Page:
It’s 11:00 and the doors are flexing with fervent facilitators of patronage. The barmaid opens the doors and like herd of cattle the tourists trickle in. The rest of the staff manages to meander in as well. It’s almost like they were waiting for the floodgates to open. I communicate with everyone the game-plan and they hustle with all intents and purpose. The warden walks in rattled and frayed from the traffic. She is relieved at the amazing news about the necessity of staggering the hours of operation. My kitchen staff has all arrived except for the prep cook that I thought so highly of earlier. Where was he? He lived on the mountain. I would figure it out later. The beast has them all on task and focused. I am prepping feverishly and creating the daily specials, as well as situating all things administrative.
Mise en place is being put where it belongs and in its place with a rhythmic confidence.
It is now 11:30 and I am awestruck that not even an hour ago that this restaurant was drowsy with doubt. In the blink of an eye, everything is running like a well-oiled machine. Mise en place is being put where it belongs and in its place with a rhythmic confidence. We open for full service thirty minutes early but in hindsight I consider it thirty minutes too late. The moment of truth arrives and I feel confident in the ability of this staff to rise to the occasion, even when unforeseen pressure mounts.
The ticket machine we dubbed Grace, spews tickets with the harmonic sound of a waterfall. The wheel of hell fills up with paper printed in gluttony within a minute. I move to the line front and center to lead this tribe of misfits and hooligans through the promised land of adrenaline, consistency, and satisfaction. My voice is hoarse from yelling most of the weekend but I am able to get my point across as I direct the culinary traffic in a harmonious manner. My ability to orchestrate chaos in an organized fashion has always been one of my stronger suits. No matter how I handle my personal affairs the job will always get done effectively. Especially when you surround yourself with strength in numbers. The hours pass within a matter of minutes. Tensions arise but quickly quashed with the beast’s humorous behavior. Records were replaced, hearts were broken and the operation barely skipped a beat.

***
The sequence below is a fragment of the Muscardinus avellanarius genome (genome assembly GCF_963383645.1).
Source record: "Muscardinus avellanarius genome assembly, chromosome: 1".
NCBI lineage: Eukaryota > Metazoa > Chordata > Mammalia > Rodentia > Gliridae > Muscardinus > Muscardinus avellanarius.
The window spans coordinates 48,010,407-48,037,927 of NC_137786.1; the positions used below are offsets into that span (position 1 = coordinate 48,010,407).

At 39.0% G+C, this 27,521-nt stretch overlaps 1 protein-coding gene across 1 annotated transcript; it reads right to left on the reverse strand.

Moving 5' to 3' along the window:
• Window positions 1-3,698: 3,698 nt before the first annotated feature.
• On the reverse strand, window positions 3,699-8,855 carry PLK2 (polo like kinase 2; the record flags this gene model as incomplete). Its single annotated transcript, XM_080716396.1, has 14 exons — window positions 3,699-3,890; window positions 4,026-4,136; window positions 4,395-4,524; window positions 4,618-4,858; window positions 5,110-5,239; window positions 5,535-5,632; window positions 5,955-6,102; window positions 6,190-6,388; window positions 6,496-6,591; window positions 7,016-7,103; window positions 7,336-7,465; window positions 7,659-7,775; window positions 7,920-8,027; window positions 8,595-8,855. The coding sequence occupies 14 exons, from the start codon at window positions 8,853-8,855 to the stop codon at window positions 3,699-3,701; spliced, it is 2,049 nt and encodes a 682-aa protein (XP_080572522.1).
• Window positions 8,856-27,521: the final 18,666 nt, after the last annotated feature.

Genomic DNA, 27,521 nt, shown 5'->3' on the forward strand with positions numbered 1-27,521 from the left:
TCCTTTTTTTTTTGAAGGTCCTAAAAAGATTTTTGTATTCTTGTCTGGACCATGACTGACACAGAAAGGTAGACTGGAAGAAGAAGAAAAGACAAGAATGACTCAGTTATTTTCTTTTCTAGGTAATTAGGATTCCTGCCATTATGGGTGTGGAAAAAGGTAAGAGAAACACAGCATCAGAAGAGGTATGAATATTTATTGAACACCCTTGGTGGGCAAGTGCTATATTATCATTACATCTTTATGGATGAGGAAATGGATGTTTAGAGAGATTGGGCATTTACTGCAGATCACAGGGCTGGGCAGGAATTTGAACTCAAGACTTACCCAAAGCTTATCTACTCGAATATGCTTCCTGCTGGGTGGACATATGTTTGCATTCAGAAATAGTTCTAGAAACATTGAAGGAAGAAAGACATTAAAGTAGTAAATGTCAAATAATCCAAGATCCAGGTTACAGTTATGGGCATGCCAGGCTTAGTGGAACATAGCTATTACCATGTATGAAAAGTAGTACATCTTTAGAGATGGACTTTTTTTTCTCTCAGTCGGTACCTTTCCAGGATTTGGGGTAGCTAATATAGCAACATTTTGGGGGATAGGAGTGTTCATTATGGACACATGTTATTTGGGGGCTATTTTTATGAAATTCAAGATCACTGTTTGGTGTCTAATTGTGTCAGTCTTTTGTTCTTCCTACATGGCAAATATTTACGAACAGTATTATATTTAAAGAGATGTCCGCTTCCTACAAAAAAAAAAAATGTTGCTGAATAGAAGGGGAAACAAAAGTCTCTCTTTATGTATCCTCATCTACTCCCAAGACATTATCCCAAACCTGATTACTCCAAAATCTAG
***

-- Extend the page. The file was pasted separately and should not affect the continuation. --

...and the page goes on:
As the shift comes to a close, I look to the beast and suggest we need a revitalizing road trip. I thank the staff for all of their handwork and loyalty with a round of beers and Jameson shots. I passed on mine. Within the hour, the beast and I were on the road to Jackson Hole. We stop by my place to grab some necessities. I walk in the front door and head to the guest bathroom to take a leak. I almost fall down in a hysterical laugh because there he was. My missing prep cook was passed out in the bathtub clutching a very familiar bottle of Maker’s Mark and some chick from New Zealand.